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  5. We can never really know what’s going on in someone’s mind, or their life to date that prompts them to act the way they do, and because of this, I don’t use real people individually, or perhaps use a person comprehensively would be a better way of saying it. In my writing, I like to get beneath a character’s outward persona, and explore their inner demons or motivations. So, rather than taking an individual as inspiration, I prefer to collect traits and actions/reactions, odd quirks of the human condition, or I take something somebody does that surprises or shocks or impresses me, then I create a fictional character around this, creating a story that gives them reason to do what they do, or act the way they do. One of my stories is actually inspired by real people and real events, but everything happened a century ago, so I only have bits of their story, and of course I didn’t know them personally. It was a long process to let them develop as fictional characters to create an actual story. For me, real life certainly inspires fiction that readers can relate to, but you have to be willing to stretch and sometimes ignore the truth for the sake of story.

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  6. I have used real people. However, they are always people I didn’t know well, often of another generation, older or younger. Because I didn’t know them well, I am free to make up thoughts, feelings and histories for them that are, of course, fiction.

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  7. Are any of your characters based on real people? The protag in the story I’ve floundered with which is currently resting is based on my former job. She is based on an employee who worked for me. In the current project, no. I thought maybe this would be easier to accomplish.
    Why that person? I picked my job because I think there is a lot to be used from that occupation. That person because she was a terrific employee, one like every manager wants to have. She moved on to a higher-paying job, did well, went home one night and never woke up.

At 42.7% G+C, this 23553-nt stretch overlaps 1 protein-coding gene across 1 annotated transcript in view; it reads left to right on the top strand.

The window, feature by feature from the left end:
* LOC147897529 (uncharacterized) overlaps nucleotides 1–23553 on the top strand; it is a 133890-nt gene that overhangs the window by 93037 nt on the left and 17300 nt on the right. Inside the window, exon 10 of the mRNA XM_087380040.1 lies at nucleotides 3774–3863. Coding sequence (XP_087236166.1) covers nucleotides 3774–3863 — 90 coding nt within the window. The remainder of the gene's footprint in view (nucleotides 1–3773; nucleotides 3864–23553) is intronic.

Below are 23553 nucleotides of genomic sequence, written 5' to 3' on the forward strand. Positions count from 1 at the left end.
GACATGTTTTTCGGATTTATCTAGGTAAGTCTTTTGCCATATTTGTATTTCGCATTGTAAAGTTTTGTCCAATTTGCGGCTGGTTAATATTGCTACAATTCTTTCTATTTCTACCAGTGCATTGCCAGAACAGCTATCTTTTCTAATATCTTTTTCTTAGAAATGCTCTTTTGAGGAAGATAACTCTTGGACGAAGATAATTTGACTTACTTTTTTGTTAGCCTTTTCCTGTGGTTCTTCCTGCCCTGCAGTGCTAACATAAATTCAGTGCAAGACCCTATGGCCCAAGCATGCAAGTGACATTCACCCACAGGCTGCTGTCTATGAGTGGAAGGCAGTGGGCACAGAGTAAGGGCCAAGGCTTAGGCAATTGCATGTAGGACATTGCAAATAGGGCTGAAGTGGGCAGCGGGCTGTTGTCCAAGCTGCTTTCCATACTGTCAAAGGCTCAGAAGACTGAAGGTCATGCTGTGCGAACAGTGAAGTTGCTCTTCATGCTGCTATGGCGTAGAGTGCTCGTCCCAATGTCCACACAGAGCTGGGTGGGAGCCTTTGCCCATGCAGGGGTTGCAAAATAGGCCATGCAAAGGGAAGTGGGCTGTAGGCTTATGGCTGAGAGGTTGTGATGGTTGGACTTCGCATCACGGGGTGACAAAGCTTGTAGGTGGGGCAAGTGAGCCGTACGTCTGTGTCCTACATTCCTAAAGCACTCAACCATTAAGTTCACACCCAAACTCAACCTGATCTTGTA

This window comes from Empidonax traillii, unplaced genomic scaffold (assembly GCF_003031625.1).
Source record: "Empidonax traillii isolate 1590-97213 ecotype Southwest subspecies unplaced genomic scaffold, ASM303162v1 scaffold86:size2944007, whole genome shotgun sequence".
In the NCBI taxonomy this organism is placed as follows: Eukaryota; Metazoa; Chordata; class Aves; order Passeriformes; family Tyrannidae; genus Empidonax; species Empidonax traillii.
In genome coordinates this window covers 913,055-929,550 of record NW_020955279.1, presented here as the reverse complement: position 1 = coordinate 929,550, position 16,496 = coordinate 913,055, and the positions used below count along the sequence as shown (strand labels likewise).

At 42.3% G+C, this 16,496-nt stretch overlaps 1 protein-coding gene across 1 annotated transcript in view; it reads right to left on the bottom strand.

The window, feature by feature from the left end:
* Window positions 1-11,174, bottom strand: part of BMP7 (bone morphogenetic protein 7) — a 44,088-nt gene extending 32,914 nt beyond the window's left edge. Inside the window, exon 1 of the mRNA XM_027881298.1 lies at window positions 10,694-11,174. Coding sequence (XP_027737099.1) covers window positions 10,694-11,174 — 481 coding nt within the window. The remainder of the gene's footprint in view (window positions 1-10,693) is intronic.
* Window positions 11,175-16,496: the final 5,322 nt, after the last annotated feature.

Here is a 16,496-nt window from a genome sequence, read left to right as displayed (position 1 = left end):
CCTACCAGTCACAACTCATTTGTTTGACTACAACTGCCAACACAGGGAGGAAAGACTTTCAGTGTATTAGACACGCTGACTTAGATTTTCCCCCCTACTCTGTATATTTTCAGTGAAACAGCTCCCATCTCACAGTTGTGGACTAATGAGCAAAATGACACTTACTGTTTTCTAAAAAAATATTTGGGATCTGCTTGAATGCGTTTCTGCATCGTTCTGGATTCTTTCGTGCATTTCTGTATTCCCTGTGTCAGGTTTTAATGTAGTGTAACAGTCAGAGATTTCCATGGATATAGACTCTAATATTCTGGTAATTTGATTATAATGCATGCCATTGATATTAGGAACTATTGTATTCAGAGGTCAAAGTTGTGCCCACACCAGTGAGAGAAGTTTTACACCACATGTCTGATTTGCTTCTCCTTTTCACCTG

What is different and alike between character and real person? The character I’m trying to create is a blend of her, some of me, and a couple of others I knew who did what I did. Difference is that character is more rule bound than person was. Person was a free spirit but reined herself in in order to work in an office for more money than other jobs she’d had. They are both alike in that they are approachable and care about people.

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  8. Are any of your characters based on real people? yes.
    Why that person? He asked me to write his bio, and the protag is someone I knew. Fascinating people. Daunting request.
    What is different and alike between character and real person? He died during the third year of interviewing him, so I made it fiction. I’m creating her world from the journals she gave me, but in order to plot and create the story, I had to use my imagination.

    Liked by 1 person

  9. 1. Are any of your characters based on real people?
    Not ever entirely. There are parts of people I’ve known in a lot of my characters.
    2. Why that person?
    Sometimes I use either a first or last name from someone I’ve intensely disliked. I always make them a very bad person. Revenge that I didn’t get in real life, I think.
    3. What is different and alike between character and real person?
    The character has to fit into my plot. I don’t think I did very well with these questions!

    Liked by 1 person